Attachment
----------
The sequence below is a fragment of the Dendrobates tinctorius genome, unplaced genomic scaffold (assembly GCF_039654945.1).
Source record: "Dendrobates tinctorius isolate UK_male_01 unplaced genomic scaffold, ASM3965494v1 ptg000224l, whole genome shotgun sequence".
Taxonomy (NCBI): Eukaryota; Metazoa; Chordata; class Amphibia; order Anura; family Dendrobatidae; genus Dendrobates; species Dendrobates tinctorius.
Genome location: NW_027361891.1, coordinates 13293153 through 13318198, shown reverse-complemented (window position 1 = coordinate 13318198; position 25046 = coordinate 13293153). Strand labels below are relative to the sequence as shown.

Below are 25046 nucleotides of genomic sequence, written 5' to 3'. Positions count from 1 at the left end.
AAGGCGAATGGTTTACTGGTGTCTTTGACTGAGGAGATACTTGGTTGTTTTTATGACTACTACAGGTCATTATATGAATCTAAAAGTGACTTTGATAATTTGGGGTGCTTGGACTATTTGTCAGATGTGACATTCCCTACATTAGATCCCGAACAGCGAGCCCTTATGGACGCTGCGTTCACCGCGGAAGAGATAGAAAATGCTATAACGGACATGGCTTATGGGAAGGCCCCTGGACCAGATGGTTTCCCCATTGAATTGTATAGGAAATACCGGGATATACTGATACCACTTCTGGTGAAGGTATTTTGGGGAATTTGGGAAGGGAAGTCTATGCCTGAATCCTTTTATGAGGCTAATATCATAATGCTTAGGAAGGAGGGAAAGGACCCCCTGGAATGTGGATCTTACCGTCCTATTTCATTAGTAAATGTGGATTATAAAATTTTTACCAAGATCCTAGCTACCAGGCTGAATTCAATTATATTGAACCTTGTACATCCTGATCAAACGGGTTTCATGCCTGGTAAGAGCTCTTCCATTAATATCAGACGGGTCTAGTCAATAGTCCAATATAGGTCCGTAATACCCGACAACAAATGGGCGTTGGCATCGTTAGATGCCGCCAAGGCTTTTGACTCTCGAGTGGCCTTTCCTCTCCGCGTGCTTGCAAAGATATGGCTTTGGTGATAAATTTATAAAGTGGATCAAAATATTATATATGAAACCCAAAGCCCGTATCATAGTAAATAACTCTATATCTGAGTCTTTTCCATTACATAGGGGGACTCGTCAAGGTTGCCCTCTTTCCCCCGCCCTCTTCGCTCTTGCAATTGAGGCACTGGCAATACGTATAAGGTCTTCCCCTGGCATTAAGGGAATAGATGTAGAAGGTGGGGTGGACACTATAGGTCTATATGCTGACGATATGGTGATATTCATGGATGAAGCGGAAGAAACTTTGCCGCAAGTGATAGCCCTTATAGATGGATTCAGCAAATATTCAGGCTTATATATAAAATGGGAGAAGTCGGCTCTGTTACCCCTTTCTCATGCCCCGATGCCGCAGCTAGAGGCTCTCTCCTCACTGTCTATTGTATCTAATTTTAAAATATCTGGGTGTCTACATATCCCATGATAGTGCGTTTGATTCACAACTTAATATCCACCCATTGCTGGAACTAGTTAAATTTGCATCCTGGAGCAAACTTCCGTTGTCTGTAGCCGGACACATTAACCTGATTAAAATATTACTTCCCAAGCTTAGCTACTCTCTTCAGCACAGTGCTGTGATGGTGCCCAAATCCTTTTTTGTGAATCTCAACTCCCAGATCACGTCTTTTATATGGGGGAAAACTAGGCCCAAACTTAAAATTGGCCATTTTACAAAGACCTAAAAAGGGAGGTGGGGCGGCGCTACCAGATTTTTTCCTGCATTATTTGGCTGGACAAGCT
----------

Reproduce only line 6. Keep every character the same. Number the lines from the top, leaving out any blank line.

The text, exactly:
AAGGCGAATGGTTTACTGGTGTCTTTGACTGAGGAGATACTTGGTTGTTTTTATGACTACTACAGGTCATTATATGAATCTAAAAGTGACTTTGATAATTTGGGGTGCTTGGACTATTTGTCAGATGTGACATTCCCTACATTAGATCCCGAACAGCGAGCCCTTATGGACGCTGCGTTCACCGCGGAAGAGATAGAAAATGCTATAACGGACATGGCTTATGGGAAGGCCCCTGGACCAGATGGTTTCCCCATTGAATTGTATAGGAAATACCGGGATATACTGATACCACTTCTGGTGAAGGTATTTTGGGGAATTTGGGAAGGGAAGTCTATGCCTGAATCCTTTTATGAGGCTAATATCATAATGCTTAGGAAGGAGGGAAAGGACCCCCTGGAATGTGGATCTTACCGTCCTATTTCATTAGTAAATGTGGATTATAAAATTTTTACCAAGATCCTAGCTACCAGGCTGAATTCAATTATATTGAACCTTGTACATCCTGATCAAACGGGTTTCATGCCTGGTAAGAGCTCTTCCATTAATATCAGACGGGTCTAGTCAATAGTCCAATATAGGTCCGTAATACCCGACAACAAATGGGCGTTGGCATCGTTAGATGCCGCCAAGGCTTTTGACTCTCGAGTGGCCTTTCCTCTCCGCGTGCTTGCAAAGATATGGCTTTGGTGATAAATTTATAAAGTGGATCAAAATATTATATATGAAACCCAAAGCCCGTATCATAGTAAATAACTCTATATCTGAGTCTTTTCCATTACATAGGGGGACTCGTCAAGGTTGCCCTCTTTCCCCCGCCCTCTTCGCTCTTGCAATTGAGGCACTGGCAATACGTATAAGGTCTTCCCCTGGCATTAAGGGAATAGATGTAGAAGGTGGGGTGGACACTATAGGTCTATATGCTGACGATATGGTGATATTCATGGATGAAGCGGAAGAAACTTTGCCGCAAGTGATAGCCCTTATAGATGGATTCAGCAAATATTCAGGCTTATATATAAAATGGGAGAAGTCGGCTCTGTTACCCCTTTCTCATGCCCCGATGCCGCAGCTAGAGGCTCTCTCCTCACTGTCTATTGTATCTAATTTTAAAATATCTGGGTGTCTACATATCCCATGATAGTGCGTTTGATTCACAACTTAATATCCACCCATTGCTGGAACTAGTTAAATTTGCATCCTGGAGCAAACTTCCGTTGTCTGTAGCCGGACACATTAACCTGATTAAAATATTACTTCCCAAGCTTAGCTACTCTCTTCAGCACAGTGCTGTGATGGTGCCCAAATCCTTTTTTGTGAATCTCAACTCCCAGATCACGTCTTTTATATGGGGGAAAACTAGGCCCAAACTTAAAATTGGCCATTTTACAAAGACCTAAAAAGGGAGGTGGGGCGGCGCTACCAGATTTTTTCCTGCATTATTTGGCTGGACAAGCT